Above all, remember that risk is shared: It’s not just you at risk of infection here, but your loved ones, other people’s loved ones, and an entire community. “I hope that, as a country, we will continue to think about our neighbors, our community members, and those of us who are at higher risk,” saysMichael Knight, assistant professor of medicine and the patient safety officer at the George Washington University. “As a good neighbor and a good citizen, what role can you take to get some sense of normalcy and to improve our economic conditions, but to also decrease the risk?” That may mean still limiting nonessential trips even if restrictions in your state are lifting — or, at the very least, taking note of the following suggestions to mitigate risk as much as possible.
Are you safer in a bigger restaurant with socially distanced tables than a smaller restaurant with the same protocols?
As people return to dining rooms, social distancing will be essential for restaurants of every size.
A bigger, well-ventilated restaurant with strict limits on the number of people working and the number of people it serves will be safest. “A larger restaurant that can spread out people better and still have fewer staff and have fewer clients will be preferable to all trying to pack in,” says Robyn Gershon, professor of epidemiology at the NYU School of Global Public Health.
A report from architects Charles Hemminger and Seth Boor shows what socially distanced tables could look like for restaurants in San Francisco. Changing restaurant layouts to accommodate social distancing will require them to reduce the number of people they serve, and for restaurants that get by on very thin margins under normal circumstances, reducing capacity in this way might not be sustainable financially. Arranging tables six feet apart may be more possible for restaurants with bigger spaces for both logistical and financial reasons, but the number of people in a space increases risk, and by that calculation, a smaller restaurant with socially distanced tables would be safer than a larger restaurant trying to serve as many people as possible under the new rules. “The more people, the higher the risk that someone there is infected,” explains Knight. “The No. 1 risk is interacting with someone else who is infected.”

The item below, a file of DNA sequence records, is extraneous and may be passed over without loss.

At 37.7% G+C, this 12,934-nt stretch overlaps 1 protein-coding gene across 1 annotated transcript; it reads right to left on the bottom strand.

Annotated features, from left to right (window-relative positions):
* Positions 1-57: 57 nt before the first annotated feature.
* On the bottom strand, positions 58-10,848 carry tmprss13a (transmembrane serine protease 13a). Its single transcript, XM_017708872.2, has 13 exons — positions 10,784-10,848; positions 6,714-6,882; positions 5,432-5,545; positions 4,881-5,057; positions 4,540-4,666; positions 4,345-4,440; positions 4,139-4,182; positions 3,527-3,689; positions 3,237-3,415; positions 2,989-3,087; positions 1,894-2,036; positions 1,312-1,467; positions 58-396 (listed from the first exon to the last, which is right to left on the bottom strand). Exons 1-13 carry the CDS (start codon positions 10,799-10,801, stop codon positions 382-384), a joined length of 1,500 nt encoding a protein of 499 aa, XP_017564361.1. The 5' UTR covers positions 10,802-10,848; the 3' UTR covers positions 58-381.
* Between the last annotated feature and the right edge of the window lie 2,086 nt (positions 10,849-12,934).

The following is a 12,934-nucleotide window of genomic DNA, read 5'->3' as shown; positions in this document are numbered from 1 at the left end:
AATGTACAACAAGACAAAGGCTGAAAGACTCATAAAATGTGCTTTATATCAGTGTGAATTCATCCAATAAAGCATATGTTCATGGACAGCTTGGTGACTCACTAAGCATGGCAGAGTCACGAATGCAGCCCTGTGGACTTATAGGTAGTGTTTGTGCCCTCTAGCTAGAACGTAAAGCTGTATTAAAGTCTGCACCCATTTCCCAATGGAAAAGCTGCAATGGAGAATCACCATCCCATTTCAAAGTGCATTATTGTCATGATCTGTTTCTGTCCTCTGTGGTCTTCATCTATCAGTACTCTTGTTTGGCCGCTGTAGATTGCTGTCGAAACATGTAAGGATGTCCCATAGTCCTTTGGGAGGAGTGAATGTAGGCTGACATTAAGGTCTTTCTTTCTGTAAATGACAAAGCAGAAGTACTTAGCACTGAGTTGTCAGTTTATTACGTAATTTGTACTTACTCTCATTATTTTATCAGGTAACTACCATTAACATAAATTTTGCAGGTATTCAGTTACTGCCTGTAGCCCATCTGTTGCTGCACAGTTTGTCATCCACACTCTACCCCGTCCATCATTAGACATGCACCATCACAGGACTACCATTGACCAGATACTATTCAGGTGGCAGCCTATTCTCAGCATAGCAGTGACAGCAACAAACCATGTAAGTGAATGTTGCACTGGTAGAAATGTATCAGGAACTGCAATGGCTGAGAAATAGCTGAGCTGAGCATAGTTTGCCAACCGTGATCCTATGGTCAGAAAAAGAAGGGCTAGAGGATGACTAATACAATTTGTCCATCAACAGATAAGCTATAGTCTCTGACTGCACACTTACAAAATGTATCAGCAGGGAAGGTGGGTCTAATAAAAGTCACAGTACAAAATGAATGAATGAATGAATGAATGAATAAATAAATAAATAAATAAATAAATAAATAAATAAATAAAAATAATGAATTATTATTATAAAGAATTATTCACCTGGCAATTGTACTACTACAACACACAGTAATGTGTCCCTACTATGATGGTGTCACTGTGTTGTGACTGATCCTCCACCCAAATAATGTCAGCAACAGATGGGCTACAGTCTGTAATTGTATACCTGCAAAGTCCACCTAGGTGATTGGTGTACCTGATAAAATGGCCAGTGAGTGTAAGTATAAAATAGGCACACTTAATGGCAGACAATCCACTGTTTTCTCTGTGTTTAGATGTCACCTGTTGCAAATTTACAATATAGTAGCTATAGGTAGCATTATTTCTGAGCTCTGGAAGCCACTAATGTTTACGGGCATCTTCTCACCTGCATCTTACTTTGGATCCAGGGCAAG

However, if a small restaurant doesn’t have the space to properly space out tables or safely manage the flow of people, that would cancel out some of the benefit of its small capacity. Restaurants need to ensure “there’s enough space to move so that people aren’t on top of each other,” says Allen. Dining room tables spaced six feet apart is just the first consideration; diners also need to remain socially distanced in waiting areas, bathroom lines, and in multi-stall restrooms. Plus, without proper ventilation, this space becomes immediately unsafe.
Should you be worried about the number of people at your table? How many is too many?
Although the CDC’s phase 1 reopening guidelines suggest limiting gatherings to groups of no more than 10 people, some experts caution that dining out in groups that size is still risky. “As things open up, we still need to be safe,” says Popescu. “If those are people you’re living with, that’s fine, but if you’re going out to meet eight friends, I worry about the increased risk for that many people.”
Consistently, studies have shown that the virus spreads most easily among groups of people in enclosed spaces. Super-spreader events, in which one infected person passes the virus to multiple people, occur when people from different households come together for an activity indoors, whether it’s a religious service or a birthday party. Similarly, a large group dinner that gathers people from different households in a restaurant dining room could put everyone at risk.
“You’re going out to meet eight friends, I worry about the increased risk for that many people.”
Diners can’t socially distance while sitting at the same restaurant table, and they can’t wear masks while eating, so there’s a clear risk of transmitting the virus. Gershon agrees that limiting group dining to people who live together lowers risk. “It would make sense to go out with people that you’ve been in quarantine with and not introduce ourselves to other people that we haven’t been in close contact with over these past several weeks.” So while there’s no ideal dining party size, if you must look beyond your own household, fewer people at your own table is safer.
How much does a restaurant’s ventilation system/airflow really play into things? Should that influence where you sit to limit risk of coronavirus transmission?
We know that the virus spreads when people are in close contact, and according to the CDC, respiratory droplets that are produced when a sick person coughs or sneezes are the most common mechanism for transmission. These droplets don’t travel more than six feet from the sick person, which is why social-distancing rules use the six-feet marker.